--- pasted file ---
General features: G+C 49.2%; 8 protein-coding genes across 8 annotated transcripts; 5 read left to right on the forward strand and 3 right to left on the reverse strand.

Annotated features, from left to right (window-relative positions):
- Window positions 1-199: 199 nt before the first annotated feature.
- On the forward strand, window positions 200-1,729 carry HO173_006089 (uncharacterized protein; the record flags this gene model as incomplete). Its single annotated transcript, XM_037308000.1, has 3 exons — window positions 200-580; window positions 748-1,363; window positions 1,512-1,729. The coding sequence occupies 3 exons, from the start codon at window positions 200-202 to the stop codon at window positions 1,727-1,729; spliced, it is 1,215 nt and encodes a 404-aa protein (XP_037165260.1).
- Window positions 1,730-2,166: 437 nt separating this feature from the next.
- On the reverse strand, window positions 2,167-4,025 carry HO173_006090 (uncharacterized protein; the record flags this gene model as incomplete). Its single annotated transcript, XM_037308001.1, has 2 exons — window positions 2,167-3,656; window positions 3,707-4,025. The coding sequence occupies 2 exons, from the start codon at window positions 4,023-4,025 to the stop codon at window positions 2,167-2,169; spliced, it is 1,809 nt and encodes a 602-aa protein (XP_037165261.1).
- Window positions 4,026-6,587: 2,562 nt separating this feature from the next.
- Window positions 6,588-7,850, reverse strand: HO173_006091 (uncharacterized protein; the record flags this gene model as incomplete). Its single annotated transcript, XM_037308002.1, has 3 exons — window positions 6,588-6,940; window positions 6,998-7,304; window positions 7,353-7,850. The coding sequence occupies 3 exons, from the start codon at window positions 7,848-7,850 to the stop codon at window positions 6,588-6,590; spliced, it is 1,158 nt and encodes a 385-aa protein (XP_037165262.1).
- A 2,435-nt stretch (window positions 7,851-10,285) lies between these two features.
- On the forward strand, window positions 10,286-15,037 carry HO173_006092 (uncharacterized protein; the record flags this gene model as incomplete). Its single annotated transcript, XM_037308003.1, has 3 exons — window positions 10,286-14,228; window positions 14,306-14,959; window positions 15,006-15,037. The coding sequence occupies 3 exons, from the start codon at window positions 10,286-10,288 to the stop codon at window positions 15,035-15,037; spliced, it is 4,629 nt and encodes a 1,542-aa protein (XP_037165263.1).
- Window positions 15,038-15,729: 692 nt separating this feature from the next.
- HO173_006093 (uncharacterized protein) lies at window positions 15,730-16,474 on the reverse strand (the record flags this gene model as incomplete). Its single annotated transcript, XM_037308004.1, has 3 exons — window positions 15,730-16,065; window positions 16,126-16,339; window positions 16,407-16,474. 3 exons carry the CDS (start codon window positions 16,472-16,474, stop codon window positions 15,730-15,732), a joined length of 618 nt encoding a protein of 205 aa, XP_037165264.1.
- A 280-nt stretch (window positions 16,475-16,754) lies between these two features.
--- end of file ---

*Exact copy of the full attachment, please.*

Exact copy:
General features: G+C 49.2%; 8 protein-coding genes across 8 annotated transcripts; 5 read left to right on the forward strand and 3 right to left on the reverse strand.

Annotated features, from left to right (window-relative positions):
- Window positions 1-199: 199 nt before the first annotated feature.
- On the forward strand, window positions 200-1,729 carry HO173_006089 (uncharacterized protein; the record flags this gene model as incomplete). Its single annotated transcript, XM_037308000.1, has 3 exons — window positions 200-580; window positions 748-1,363; window positions 1,512-1,729. The coding sequence occupies 3 exons, from the start codon at window positions 200-202 to the stop codon at window positions 1,727-1,729; spliced, it is 1,215 nt and encodes a 404-aa protein (XP_037165260.1).
- Window positions 1,730-2,166: 437 nt separating this feature from the next.
- On the reverse strand, window positions 2,167-4,025 carry HO173_006090 (uncharacterized protein; the record flags this gene model as incomplete). Its single annotated transcript, XM_037308001.1, has 2 exons — window positions 2,167-3,656; window positions 3,707-4,025. The coding sequence occupies 2 exons, from the start codon at window positions 4,023-4,025 to the stop codon at window positions 2,167-2,169; spliced, it is 1,809 nt and encodes a 602-aa protein (XP_037165261.1).
- Window positions 4,026-6,587: 2,562 nt separating this feature from the next.
- Window positions 6,588-7,850, reverse strand: HO173_006091 (uncharacterized protein; the record flags this gene model as incomplete). Its single annotated transcript, XM_037308002.1, has 3 exons — window positions 6,588-6,940; window positions 6,998-7,304; window positions 7,353-7,850. The coding sequence occupies 3 exons, from the start codon at window positions 7,848-7,850 to the stop codon at window positions 6,588-6,590; spliced, it is 1,158 nt and encodes a 385-aa protein (XP_037165262.1).
- A 2,435-nt stretch (window positions 7,851-10,285) lies between these two features.
- On the forward strand, window positions 10,286-15,037 carry HO173_006092 (uncharacterized protein; the record flags this gene model as incomplete). Its single annotated transcript, XM_037308003.1, has 3 exons — window positions 10,286-14,228; window positions 14,306-14,959; window positions 15,006-15,037. The coding sequence occupies 3 exons, from the start codon at window positions 10,286-10,288 to the stop codon at window positions 15,035-15,037; spliced, it is 4,629 nt and encodes a 1,542-aa protein (XP_037165263.1).
- Window positions 15,038-15,729: 692 nt separating this feature from the next.
- HO173_006093 (uncharacterized protein) lies at window positions 15,730-16,474 on the reverse strand (the record flags this gene model as incomplete). Its single annotated transcript, XM_037308004.1, has 3 exons — window positions 15,730-16,065; window positions 16,126-16,339; window positions 16,407-16,474. 3 exons carry the CDS (start codon window positions 16,472-16,474, stop codon window positions 15,730-15,732), a joined length of 618 nt encoding a protein of 205 aa, XP_037165264.1.
- A 280-nt stretch (window positions 16,475-16,754) lies between these two features.